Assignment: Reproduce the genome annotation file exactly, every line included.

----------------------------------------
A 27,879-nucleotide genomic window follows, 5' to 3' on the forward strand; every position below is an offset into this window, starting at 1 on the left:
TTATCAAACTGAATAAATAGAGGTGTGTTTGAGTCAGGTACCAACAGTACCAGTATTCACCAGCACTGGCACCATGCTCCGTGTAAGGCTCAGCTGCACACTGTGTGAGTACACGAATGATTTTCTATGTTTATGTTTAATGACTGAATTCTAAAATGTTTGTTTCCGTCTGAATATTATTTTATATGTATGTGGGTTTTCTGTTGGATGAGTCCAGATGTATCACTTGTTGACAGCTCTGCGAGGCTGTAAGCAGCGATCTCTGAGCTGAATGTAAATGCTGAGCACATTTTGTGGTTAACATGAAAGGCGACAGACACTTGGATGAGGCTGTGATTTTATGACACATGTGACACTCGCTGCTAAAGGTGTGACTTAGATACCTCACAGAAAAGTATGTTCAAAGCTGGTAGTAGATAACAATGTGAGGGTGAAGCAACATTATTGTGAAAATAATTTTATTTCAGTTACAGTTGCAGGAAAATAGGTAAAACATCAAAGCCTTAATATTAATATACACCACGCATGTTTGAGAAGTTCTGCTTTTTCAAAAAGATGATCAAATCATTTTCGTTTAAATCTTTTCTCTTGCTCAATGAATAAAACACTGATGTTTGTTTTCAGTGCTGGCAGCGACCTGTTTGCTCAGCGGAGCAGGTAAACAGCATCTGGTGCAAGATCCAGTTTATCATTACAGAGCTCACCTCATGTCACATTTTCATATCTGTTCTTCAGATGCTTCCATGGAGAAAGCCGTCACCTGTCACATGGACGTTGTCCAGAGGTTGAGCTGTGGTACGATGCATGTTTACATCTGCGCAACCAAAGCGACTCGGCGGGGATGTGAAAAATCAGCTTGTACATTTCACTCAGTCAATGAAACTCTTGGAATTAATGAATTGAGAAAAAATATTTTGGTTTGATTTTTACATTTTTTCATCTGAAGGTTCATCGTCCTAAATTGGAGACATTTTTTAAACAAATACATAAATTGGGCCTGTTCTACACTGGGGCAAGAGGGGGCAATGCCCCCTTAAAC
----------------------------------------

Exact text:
A 27,879-nucleotide genomic window follows, 5' to 3' on the forward strand; every position below is an offset into this window, starting at 1 on the left:
TTATCAAACTGAATAAATAGAGGTGTGTTTGAGTCAGGTACCAACAGTACCAGTATTCACCAGCACTGGCACCATGCTCCGTGTAAGGCTCAGCTGCACACTGTGTGAGTACACGAATGATTTTCTATGTTTATGTTTAATGACTGAATTCTAAAATGTTTGTTTCCGTCTGAATATTATTTTATATGTATGTGGGTTTTCTGTTGGATGAGTCCAGATGTATCACTTGTTGACAGCTCTGCGAGGCTGTAAGCAGCGATCTCTGAGCTGAATGTAAATGCTGAGCACATTTTGTGGTTAACATGAAAGGCGACAGACACTTGGATGAGGCTGTGATTTTATGACACATGTGACACTCGCTGCTAAAGGTGTGACTTAGATACCTCACAGAAAAGTATGTTCAAAGCTGGTAGTAGATAACAATGTGAGGGTGAAGCAACATTATTGTGAAAATAATTTTATTTCAGTTACAGTTGCAGGAAAATAGGTAAAACATCAAAGCCTTAATATTAATATACACCACGCATGTTTGAGAAGTTCTGCTTTTTCAAAAAGATGATCAAATCATTTTCGTTTAAATCTTTTCTCTTGCTCAATGAATAAAACACTGATGTTTGTTTTCAGTGCTGGCAGCGACCTGTTTGCTCAGCGGAGCAGGTAAACAGCATCTGGTGCAAGATCCAGTTTATCATTACAGAGCTCACCTCATGTCACATTTTCATATCTGTTCTTCAGATGCTTCCATGGAGAAAGCCGTCACCTGTCACATGGACGTTGTCCAGAGGTTGAGCTGTGGTACGATGCATGTTTACATCTGCGCAACCAAAGCGACTCGGCGGGGATGTGAAAAATCAGCTTGTACATTTCACTCAGTCAATGAAACTCTTGGAATTAATGAATTGAGAAAAAATATTTTGGTTTGATTTTTACATTTTTTCATCTGAAGGTTCATCGTCCTAAATTGGAGACATTTTTTAAACAAATACATAAATTGGGCCTGTTCTACACTGGGGCAAGAGGGGGCAATGCCCCCTTAAAC